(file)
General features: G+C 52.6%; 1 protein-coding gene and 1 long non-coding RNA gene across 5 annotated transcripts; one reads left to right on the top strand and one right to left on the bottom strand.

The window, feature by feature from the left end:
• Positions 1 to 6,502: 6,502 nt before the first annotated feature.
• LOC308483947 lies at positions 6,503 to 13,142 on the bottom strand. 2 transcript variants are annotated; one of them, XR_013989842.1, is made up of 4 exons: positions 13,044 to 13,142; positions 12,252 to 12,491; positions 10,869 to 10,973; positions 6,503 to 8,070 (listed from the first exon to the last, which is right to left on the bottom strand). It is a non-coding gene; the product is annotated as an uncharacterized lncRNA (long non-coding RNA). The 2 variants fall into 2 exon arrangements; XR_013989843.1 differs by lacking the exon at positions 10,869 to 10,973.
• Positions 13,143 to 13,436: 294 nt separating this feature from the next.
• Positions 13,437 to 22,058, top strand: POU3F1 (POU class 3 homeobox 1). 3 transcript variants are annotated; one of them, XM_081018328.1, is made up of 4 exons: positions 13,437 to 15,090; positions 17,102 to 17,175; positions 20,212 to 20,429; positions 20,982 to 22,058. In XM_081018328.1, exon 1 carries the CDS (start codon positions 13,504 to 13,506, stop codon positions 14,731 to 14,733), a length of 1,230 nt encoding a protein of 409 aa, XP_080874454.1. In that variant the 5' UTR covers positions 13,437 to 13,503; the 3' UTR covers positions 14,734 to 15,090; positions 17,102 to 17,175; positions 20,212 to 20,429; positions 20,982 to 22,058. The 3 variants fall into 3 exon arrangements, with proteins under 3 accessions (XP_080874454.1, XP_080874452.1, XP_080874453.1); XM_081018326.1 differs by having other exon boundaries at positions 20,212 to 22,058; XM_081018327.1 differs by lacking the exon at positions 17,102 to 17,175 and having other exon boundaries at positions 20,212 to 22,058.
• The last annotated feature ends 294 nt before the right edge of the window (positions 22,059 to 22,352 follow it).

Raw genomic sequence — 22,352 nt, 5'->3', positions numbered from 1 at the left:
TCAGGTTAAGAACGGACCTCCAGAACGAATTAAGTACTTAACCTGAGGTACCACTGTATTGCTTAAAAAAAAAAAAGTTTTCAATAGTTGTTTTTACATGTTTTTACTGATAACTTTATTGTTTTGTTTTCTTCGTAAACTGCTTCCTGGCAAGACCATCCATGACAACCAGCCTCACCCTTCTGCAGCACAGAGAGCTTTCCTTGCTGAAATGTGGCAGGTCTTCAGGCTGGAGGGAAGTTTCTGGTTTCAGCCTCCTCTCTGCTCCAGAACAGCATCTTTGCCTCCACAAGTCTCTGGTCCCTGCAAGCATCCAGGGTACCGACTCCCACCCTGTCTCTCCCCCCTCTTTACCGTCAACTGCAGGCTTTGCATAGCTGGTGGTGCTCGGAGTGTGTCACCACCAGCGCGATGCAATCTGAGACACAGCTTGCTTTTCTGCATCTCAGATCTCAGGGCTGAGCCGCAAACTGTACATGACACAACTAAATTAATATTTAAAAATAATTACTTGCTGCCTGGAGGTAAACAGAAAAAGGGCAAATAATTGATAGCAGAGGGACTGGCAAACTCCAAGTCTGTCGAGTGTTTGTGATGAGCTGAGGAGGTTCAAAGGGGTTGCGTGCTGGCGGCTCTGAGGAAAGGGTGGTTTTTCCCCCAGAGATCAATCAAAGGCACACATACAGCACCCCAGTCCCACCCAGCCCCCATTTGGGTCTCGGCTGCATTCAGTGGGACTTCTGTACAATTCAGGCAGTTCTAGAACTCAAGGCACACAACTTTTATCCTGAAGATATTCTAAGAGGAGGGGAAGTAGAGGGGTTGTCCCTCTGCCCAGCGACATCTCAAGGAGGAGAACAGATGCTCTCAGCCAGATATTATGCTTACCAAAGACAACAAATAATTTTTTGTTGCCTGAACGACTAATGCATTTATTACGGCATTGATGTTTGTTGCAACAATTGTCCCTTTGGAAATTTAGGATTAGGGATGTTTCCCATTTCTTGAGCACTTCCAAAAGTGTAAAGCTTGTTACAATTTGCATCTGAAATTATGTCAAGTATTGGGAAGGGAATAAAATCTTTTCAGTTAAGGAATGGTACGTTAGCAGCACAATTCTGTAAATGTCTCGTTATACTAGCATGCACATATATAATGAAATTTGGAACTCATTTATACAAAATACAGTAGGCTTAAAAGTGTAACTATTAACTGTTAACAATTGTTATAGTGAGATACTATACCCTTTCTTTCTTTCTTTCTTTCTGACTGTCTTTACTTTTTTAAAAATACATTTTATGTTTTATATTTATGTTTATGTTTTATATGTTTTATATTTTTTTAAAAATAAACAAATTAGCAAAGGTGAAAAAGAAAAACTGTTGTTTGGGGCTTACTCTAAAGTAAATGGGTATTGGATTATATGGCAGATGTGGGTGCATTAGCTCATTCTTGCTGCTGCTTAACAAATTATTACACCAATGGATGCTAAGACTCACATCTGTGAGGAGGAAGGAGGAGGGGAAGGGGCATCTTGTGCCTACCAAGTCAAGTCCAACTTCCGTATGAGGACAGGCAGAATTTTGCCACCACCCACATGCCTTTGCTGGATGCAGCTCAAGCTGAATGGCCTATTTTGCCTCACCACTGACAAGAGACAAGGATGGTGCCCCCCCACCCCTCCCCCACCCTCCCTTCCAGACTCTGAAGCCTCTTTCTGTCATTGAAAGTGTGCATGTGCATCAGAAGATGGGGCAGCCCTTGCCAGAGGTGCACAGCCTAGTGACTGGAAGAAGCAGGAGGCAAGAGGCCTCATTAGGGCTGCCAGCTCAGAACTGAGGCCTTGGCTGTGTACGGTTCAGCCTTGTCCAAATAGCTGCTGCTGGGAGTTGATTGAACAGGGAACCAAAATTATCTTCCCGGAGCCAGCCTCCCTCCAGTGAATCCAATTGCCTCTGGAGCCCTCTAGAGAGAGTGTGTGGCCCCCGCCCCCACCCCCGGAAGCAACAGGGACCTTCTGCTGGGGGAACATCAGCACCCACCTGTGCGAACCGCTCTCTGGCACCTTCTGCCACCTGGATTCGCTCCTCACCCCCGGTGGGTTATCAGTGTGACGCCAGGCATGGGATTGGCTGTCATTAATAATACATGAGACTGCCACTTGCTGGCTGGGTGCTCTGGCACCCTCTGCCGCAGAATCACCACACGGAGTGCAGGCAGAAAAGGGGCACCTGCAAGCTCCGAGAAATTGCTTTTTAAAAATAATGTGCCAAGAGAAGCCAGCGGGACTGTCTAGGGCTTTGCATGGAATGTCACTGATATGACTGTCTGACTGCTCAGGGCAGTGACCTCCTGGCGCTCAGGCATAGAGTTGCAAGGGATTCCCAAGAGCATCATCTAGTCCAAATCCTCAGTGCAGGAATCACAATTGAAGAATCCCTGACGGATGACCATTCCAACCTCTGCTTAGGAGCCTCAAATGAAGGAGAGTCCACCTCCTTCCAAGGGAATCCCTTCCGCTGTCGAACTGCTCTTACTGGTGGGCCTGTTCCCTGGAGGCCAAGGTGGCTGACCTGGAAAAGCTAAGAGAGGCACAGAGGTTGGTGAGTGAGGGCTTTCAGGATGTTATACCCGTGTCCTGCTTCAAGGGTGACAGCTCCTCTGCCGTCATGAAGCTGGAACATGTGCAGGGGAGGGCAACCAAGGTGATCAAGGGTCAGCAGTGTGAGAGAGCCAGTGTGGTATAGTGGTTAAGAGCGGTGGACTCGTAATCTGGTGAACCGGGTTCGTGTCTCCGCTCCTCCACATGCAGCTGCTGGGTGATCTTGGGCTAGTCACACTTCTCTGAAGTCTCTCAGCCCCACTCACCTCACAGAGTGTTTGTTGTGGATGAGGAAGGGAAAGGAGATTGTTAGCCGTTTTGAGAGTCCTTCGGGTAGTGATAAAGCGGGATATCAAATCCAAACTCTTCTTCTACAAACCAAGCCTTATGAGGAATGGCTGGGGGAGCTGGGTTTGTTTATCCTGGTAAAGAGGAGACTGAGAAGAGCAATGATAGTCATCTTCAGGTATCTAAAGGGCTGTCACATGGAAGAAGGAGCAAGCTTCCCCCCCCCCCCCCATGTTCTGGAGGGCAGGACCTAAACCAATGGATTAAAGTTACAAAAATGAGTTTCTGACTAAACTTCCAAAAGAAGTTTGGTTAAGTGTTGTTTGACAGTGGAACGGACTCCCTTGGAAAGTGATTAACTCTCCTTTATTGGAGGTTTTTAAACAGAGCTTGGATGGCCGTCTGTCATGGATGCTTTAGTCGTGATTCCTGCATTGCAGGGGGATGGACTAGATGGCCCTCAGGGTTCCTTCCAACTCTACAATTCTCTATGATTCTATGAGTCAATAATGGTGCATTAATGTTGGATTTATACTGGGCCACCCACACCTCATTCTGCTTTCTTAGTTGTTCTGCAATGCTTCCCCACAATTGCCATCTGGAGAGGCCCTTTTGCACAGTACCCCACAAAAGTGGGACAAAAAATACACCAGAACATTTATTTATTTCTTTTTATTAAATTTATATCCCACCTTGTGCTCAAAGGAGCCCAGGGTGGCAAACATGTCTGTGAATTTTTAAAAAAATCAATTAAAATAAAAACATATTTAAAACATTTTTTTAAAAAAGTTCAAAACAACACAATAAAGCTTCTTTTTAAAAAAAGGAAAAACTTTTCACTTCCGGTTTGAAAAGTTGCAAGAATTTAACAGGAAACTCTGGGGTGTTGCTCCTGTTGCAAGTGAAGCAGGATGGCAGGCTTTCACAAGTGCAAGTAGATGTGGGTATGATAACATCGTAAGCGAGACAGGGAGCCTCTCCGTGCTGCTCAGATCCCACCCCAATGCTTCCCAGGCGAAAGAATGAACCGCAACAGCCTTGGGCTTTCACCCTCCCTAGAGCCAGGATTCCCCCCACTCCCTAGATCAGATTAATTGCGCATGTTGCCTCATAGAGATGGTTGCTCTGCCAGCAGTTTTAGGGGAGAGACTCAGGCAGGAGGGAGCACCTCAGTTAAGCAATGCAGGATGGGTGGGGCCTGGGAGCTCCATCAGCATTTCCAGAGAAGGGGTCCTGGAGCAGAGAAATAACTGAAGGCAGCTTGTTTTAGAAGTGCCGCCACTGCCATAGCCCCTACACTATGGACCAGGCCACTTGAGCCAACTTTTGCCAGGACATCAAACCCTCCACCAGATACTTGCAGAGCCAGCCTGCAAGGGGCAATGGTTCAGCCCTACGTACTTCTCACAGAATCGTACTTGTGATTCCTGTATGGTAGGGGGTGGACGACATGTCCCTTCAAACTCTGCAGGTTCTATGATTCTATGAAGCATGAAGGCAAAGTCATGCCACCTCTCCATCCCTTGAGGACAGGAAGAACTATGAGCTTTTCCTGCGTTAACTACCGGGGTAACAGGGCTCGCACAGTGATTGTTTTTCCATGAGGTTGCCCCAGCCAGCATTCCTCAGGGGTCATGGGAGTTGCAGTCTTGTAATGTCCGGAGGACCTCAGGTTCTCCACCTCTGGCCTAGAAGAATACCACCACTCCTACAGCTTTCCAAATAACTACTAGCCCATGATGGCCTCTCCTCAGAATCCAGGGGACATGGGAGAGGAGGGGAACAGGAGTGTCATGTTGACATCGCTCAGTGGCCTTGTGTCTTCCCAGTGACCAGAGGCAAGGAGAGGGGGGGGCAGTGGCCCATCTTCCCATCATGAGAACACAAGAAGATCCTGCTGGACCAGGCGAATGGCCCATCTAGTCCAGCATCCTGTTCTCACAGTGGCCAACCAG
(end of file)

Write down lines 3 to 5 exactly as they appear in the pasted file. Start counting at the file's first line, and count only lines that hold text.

• Positions 1 to 6,502: 6,502 nt before the first annotated feature.
• LOC308483947 lies at positions 6,503 to 13,142 on the bottom strand. 2 transcript variants are annotated; one of them, XR_013989842.1, is made up of 4 exons: positions 13,044 to 13,142; positions 12,252 to 12,491; positions 10,869 to 10,973; positions 6,503 to 8,070 (listed from the first exon to the last, which is right to left on the bottom strand). It is a non-coding gene; the product is annotated as an uncharacterized lncRNA (long non-coding RNA). The 2 variants fall into 2 exon arrangements; XR_013989843.1 differs by lacking the exon at positions 10,869 to 10,973.
• Positions 13,143 to 13,436: 294 nt separating this feature from the next.